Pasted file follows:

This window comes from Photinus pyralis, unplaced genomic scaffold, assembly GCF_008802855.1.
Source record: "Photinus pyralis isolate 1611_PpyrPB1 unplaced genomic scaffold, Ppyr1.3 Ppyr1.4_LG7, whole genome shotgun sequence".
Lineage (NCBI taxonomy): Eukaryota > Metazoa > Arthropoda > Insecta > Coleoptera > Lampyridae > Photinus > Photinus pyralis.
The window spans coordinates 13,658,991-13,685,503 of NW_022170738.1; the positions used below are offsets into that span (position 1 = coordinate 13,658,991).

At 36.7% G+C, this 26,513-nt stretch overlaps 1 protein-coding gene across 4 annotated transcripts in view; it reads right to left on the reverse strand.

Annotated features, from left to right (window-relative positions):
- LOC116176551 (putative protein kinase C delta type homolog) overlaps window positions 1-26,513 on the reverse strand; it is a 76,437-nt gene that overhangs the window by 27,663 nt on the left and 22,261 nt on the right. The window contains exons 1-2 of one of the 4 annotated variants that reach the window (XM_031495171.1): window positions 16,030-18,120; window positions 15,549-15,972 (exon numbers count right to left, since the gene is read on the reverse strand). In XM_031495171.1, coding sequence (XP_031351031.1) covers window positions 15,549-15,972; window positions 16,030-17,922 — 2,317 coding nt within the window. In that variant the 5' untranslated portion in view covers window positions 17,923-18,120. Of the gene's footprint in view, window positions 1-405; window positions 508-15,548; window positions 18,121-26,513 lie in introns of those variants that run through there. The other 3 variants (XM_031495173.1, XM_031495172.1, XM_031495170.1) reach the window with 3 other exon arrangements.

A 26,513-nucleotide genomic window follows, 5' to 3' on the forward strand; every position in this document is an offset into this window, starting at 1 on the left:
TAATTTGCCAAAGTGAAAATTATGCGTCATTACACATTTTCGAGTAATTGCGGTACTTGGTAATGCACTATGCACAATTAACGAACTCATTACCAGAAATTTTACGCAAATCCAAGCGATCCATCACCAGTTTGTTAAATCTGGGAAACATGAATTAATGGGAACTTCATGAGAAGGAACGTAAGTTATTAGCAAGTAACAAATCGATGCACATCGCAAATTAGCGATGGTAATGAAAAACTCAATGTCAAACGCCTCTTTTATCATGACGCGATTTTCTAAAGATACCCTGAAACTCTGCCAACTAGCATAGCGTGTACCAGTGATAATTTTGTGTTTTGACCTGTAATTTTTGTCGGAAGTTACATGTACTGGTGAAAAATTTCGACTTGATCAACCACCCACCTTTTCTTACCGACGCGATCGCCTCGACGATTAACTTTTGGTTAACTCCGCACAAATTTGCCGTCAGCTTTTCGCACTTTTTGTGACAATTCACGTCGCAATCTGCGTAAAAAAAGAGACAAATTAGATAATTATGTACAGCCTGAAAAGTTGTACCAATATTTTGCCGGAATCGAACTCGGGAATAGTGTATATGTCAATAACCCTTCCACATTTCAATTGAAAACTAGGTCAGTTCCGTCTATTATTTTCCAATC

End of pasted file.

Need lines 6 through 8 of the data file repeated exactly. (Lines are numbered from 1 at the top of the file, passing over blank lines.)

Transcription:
Annotated features, from left to right (window-relative positions):
- LOC116176551 (putative protein kinase C delta type homolog) overlaps window positions 1-26,513 on the reverse strand; it is a 76,437-nt gene that overhangs the window by 27,663 nt on the left and 22,261 nt on the right. The window contains exons 1-2 of one of the 4 annotated variants that reach the window (XM_031495171.1): window positions 16,030-18,120; window positions 15,549-15,972 (exon numbers count right to left, since the gene is read on the reverse strand). In XM_031495171.1, coding sequence (XP_031351031.1) covers window positions 15,549-15,972; window positions 16,030-17,922 — 2,317 coding nt within the window. In that variant the 5' untranslated portion in view covers window positions 17,923-18,120. Of the gene's footprint in view, window positions 1-405; window positions 508-15,548; window positions 18,121-26,513 lie in introns of those variants that run through there. The other 3 variants (XM_031495173.1, XM_031495172.1, XM_031495170.1) reach the window with 3 other exon arrangements.

A 26,513-nucleotide genomic window follows, 5' to 3' on the forward strand; every position in this document is an offset into this window, starting at 1 on the left: